A coroner’s investigator examined the scene and found empty medication packages, including diazepam, Clonidine, and pregabalin.
She also found two empty packets of 50mg fentanyl patches and three sharps containers with used syringes. A used syringe was also found on the floor by the man’s body.
Police said they believed he had extracted the contents of the fentanyl patches and then used a syringe to inject himself with an “unknown quantity” of the medication.
Post-mortem toxicological analysis showed methadone, fentanyl, diazepam, pregabalin, amphetamine, methylamphetamine and cannabis.
Specialist Forensic Pathologist Professor Noel Woodford from the Victorian Institute of Forensic Medicine also found evidence of aspiration of the stomach contents, and gave his opinion that the man died of “combined drug toxicity (methadone, fentanyl, diazepam and pregabalin)”.
The Coroners Prevention Unit was asked to review the appropriateness of the various medicines prescribed to the man.
It noted that only one practitioner was prescribing methadone for him, as part of an opioid replacement program. This amount had fluctuated over the course of the program, as during August 2018 the man stopped using the drug for three weeks, and he had to be restarted again at a lower daily dose.
He had been prescribed pregabalin six times in the three months leading up to his death.
The man’s main GP, who was also responsible for prescribing methadone, had prescribed pregabalin four times over the three months without repeat.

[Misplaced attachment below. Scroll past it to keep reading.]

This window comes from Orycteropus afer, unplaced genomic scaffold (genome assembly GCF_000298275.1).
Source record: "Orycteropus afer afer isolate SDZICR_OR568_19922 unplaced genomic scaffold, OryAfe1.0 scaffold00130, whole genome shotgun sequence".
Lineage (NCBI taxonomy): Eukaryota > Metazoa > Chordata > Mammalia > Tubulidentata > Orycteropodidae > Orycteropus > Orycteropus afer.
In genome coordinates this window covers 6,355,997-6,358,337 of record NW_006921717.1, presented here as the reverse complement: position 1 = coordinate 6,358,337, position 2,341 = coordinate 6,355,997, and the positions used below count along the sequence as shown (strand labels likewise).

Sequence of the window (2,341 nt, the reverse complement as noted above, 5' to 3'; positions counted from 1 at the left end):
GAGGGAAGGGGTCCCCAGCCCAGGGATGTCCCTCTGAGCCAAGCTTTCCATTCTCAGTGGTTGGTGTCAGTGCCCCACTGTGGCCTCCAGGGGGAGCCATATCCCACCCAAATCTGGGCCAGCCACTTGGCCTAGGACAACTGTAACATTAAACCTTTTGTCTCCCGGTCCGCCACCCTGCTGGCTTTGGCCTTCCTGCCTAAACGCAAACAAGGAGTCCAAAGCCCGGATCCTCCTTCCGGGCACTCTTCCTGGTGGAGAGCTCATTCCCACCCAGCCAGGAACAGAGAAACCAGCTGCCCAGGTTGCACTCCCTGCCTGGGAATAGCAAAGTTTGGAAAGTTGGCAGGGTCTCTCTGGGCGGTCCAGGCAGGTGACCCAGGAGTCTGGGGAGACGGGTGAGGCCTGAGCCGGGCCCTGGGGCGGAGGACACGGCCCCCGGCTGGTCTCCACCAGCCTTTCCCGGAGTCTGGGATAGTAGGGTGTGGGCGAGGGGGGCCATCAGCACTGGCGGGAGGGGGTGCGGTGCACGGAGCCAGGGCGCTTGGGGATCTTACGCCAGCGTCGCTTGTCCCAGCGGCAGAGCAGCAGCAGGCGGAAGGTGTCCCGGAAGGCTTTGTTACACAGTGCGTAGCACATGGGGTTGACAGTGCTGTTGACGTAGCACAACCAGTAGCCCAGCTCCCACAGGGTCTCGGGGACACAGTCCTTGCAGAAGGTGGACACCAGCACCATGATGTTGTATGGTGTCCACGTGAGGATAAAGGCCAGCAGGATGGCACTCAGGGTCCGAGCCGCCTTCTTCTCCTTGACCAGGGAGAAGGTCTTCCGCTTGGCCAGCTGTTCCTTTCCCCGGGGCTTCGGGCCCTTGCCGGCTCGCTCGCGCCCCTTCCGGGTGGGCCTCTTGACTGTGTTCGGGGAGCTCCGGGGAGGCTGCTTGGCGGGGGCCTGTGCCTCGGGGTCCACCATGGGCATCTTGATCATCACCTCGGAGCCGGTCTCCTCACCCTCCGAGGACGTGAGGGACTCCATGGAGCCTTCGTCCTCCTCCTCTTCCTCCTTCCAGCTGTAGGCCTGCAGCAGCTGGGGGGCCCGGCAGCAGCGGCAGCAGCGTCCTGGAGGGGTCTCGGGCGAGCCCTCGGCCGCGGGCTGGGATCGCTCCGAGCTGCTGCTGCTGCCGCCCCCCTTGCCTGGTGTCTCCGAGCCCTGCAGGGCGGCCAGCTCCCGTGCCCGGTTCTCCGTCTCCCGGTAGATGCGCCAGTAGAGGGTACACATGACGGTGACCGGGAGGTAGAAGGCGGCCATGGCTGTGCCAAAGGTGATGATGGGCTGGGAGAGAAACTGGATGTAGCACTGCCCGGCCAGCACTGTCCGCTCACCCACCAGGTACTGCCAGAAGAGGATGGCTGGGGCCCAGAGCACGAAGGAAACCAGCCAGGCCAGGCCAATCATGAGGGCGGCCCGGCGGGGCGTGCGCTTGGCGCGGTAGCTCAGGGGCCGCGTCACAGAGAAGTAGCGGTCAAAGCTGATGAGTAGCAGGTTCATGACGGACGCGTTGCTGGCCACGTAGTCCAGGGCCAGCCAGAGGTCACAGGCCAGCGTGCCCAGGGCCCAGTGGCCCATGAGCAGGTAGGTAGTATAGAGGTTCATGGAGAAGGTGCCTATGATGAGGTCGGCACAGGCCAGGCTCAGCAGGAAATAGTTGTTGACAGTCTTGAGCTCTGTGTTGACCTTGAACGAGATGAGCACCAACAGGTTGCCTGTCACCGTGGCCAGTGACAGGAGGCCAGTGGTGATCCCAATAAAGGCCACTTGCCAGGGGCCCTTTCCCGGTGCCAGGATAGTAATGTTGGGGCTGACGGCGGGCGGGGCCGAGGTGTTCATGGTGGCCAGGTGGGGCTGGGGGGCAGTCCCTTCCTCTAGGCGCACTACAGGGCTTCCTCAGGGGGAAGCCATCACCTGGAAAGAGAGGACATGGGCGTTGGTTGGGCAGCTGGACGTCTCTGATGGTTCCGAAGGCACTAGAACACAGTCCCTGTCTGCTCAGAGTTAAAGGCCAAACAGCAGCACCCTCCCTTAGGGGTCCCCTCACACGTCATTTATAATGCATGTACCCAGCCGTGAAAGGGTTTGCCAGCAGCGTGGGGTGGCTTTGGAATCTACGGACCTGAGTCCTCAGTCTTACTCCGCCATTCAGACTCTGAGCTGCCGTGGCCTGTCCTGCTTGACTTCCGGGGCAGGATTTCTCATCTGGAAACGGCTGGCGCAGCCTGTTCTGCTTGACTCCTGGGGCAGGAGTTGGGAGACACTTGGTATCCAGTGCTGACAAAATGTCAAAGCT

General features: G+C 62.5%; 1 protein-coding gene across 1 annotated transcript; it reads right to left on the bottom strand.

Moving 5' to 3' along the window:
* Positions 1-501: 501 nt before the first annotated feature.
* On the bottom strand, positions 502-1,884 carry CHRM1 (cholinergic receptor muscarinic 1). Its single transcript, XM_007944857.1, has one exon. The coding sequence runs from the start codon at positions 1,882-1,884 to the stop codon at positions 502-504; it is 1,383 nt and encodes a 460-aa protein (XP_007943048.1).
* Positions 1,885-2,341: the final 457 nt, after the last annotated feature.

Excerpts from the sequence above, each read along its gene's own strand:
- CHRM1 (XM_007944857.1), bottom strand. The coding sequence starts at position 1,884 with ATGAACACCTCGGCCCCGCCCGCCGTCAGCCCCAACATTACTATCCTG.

A colleague of this GP had prescribed it once – and the interstate GP once, but with five repeats.
All three doctors directed the man to take one tablet twice a day.
But in total, 560 tablets of 300mg pregabalin were prescribed and dispensed to the man across all these scripts, averaging about 5.3 tablets a day.
He had been prescribed diazepam eight times in that three months: four times by the main GP, once by the colleague, twice by the interstate GP, and once by a fourth GP.
None of these scripts had repeats.
While it was not known what directions the fourth GP gave the man, the Court heard that the main GP and his colleague told him to take one tablet three times a day, while the interstate GP told him to take one twice daily.
In total, 520 tablets of 5mg diazepam were prescribed and dispensed to the man, averaging about 4.9 tablets a day.
The CPU noted that none of the GPs had prescribed excessive amounts: it was the overlap created by visiting multiple practitioners which allowed the man to obtain such large amounts of the medicines.
“The evidence suggests that he had a dependence on pregabalin,” Coroner Jamieson noted.
“Victorian Coroners have previously highlighted the harms associated with pregabalin. This case is a further example that pregabalin is not a harmless drug.”
She noted the February 2021 change to the medicine’s packaging, advising prescribers to assess a patient’s risk of abusing the medicine before prescribing, and monitoring patients regularly.
She said that this change represented an improvement and growing awareness of the risks of pregabalin.
“Having considered all of the circumstances, I am satisfied that his death was the unintended
consequence of his intentional use and abuse of prescription medication in combination with
illicit drugs,” she said.